American healthcare is grossly expensive and we are part of the problem. Our industry contributes to the bulging cost by overemphasizing what-if’s, over-programming requirements, over-specifying products, over-qualifying participants, over-building facilities, and failing to give clients our true opinions. Clients contribute to the problem by soaking the time and treasure of their consultants and engineers on manipulative design competitions, emphasizing the style of our presentation rather than its substance, and writing bloated RFPs intended to impress rather than procure. These are artifacts of an expert culture seeking to impress itself and perpetuate itself rather than reinvent itself. Our costly facilities are the legacy of a process once called “design,” that has devolved into nothing short of monument building.

Back to a Purpose-Driven Design Reality

All is not lost. This industry can be saved by redrawing its priorities and thereby recreating its culture. Whether you’re a president, partner, principal, designer, program manager, decision-maker, or developer, you can begin to steer your part of this ecosystem back towards purpose-driven design and restore a sense of focus that is desperately needed. Going beyond bullets in your staff handbook or placards hanging on the wall of your job trailer, it needs to deeply characterize our priorities, processes, practices, and partnerships.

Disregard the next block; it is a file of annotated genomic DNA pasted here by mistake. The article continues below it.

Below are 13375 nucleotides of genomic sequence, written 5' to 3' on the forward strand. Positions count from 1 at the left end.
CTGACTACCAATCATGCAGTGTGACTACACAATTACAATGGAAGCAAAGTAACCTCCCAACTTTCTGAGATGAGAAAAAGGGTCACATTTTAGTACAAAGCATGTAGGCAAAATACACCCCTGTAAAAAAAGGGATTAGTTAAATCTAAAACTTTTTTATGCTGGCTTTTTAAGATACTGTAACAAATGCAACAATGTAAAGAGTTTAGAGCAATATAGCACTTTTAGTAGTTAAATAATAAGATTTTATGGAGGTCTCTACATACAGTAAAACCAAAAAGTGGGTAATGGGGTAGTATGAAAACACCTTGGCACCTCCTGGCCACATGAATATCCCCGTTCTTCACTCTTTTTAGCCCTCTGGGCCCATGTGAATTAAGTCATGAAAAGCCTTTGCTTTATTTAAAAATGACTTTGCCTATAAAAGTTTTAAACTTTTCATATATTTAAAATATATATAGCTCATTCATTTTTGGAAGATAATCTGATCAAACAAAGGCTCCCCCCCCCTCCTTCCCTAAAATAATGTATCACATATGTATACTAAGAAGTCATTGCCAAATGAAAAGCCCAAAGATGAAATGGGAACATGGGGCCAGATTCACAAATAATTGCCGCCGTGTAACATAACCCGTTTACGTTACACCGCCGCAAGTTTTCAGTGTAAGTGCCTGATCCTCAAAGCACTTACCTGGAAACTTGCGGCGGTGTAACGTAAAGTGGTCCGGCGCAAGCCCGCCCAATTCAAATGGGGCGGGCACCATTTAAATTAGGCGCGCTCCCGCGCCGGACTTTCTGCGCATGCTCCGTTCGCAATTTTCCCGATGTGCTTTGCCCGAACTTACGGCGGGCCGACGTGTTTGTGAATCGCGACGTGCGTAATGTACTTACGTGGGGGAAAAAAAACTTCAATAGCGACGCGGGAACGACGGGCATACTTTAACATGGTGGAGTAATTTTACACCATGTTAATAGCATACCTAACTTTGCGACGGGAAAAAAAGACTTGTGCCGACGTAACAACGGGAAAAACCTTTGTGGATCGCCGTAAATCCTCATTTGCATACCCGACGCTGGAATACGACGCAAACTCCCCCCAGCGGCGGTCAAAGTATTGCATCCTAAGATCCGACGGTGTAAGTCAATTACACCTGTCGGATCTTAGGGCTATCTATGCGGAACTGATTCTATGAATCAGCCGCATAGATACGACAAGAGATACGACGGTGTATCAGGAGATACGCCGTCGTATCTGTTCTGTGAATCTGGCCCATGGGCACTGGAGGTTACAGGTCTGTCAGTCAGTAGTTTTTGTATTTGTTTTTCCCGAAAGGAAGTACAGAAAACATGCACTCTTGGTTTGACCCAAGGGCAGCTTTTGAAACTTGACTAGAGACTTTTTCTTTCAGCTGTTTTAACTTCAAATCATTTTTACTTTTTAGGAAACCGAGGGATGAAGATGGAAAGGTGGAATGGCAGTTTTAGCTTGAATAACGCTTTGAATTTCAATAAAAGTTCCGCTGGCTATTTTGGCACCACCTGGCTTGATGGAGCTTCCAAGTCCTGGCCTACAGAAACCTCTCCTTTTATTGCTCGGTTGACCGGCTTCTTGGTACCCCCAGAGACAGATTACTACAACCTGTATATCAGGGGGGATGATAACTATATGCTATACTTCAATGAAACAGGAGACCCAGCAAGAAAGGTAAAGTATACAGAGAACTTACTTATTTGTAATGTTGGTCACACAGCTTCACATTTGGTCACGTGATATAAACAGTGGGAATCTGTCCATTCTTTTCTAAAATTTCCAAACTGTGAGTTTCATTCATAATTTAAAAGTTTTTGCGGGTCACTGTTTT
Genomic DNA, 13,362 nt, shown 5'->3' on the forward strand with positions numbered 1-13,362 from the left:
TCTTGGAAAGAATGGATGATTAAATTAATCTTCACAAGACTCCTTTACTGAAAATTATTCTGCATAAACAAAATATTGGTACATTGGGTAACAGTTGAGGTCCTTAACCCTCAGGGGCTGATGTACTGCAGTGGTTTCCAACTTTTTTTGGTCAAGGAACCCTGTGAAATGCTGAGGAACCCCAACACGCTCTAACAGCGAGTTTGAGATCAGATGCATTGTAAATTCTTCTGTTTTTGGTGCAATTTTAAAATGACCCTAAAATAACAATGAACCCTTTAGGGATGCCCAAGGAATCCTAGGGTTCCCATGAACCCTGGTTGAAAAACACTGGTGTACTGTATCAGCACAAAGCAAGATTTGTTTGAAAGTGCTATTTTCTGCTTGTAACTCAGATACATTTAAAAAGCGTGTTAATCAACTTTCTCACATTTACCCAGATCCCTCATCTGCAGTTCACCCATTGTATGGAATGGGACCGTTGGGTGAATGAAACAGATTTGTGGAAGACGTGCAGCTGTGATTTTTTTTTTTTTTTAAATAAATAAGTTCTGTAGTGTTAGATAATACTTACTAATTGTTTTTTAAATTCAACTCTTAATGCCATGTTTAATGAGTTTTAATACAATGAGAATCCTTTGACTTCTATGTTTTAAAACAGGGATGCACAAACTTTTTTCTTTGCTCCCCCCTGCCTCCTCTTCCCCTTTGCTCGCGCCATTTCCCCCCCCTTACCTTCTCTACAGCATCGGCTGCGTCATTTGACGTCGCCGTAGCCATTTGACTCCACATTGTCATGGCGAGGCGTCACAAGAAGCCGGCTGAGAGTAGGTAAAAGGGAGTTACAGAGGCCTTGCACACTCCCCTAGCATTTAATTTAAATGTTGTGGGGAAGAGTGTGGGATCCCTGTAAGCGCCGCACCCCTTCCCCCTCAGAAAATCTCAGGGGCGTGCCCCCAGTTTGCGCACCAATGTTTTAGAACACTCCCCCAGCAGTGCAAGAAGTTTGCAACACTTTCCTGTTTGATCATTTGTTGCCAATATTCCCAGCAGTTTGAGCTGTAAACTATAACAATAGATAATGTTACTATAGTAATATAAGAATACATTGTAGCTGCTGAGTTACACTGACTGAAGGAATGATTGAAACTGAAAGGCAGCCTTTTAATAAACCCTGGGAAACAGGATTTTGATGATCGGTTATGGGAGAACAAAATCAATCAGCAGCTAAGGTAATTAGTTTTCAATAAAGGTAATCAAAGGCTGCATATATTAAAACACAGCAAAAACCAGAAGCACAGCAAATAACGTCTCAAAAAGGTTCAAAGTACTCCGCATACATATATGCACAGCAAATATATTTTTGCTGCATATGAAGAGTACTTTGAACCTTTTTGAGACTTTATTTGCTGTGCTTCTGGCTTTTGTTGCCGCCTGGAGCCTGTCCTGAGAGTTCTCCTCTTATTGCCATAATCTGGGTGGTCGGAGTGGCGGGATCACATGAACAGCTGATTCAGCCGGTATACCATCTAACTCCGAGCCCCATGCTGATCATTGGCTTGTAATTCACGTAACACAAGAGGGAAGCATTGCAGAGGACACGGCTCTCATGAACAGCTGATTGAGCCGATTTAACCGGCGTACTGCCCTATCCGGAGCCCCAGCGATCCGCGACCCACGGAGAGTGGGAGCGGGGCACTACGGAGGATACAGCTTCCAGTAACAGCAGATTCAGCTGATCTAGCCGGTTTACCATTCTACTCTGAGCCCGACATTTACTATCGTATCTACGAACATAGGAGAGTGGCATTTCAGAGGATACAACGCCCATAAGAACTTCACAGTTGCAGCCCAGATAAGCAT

We need purpose-driven design that:

  • No longer starts by drawing a box and then figures out what fits inside.
  • Perpetually questions, evaluates, and reinvents design guidelines and best practice standards.
  • Bases space program assumptions on what is actually needed to support clinical procedures paired with the technologies and processes to deliver them.
  • Views the building itself as a tailored result – a flexible shell held together by a universal grid that will support numerous TI configurations during its lifetime.
  • Seeks to always benefit the customer (which, by way of reminder, is and always was the patient).
  • Treats project/program management as a support mechanism not a strategic driver.
  • Is based upon realistic, informed, and explainable capital budget line items.
  • Is tuned to specific and measurable operational purposes and benefits.
  • Seeks to accomplish maximum benefit in the smallest possible footprint.
  • Is based on realistic and pragmatic assumptions that have been validated and widely distributed.
  • Seeks out new, more effective spatial configurations and adjacencies.
  • Incorporates ingenuity and innovative combinations of old and new technologies.
  • Always maintains alignment with the true purposes behind the capital program.
  • Embraces new ideas and concepts while providing adequate safety.
  • Is led by patient advocates, clinical service providers, and technology planners. Not bureaucracy.

Our purpose is to drive this revolution. Are you with us?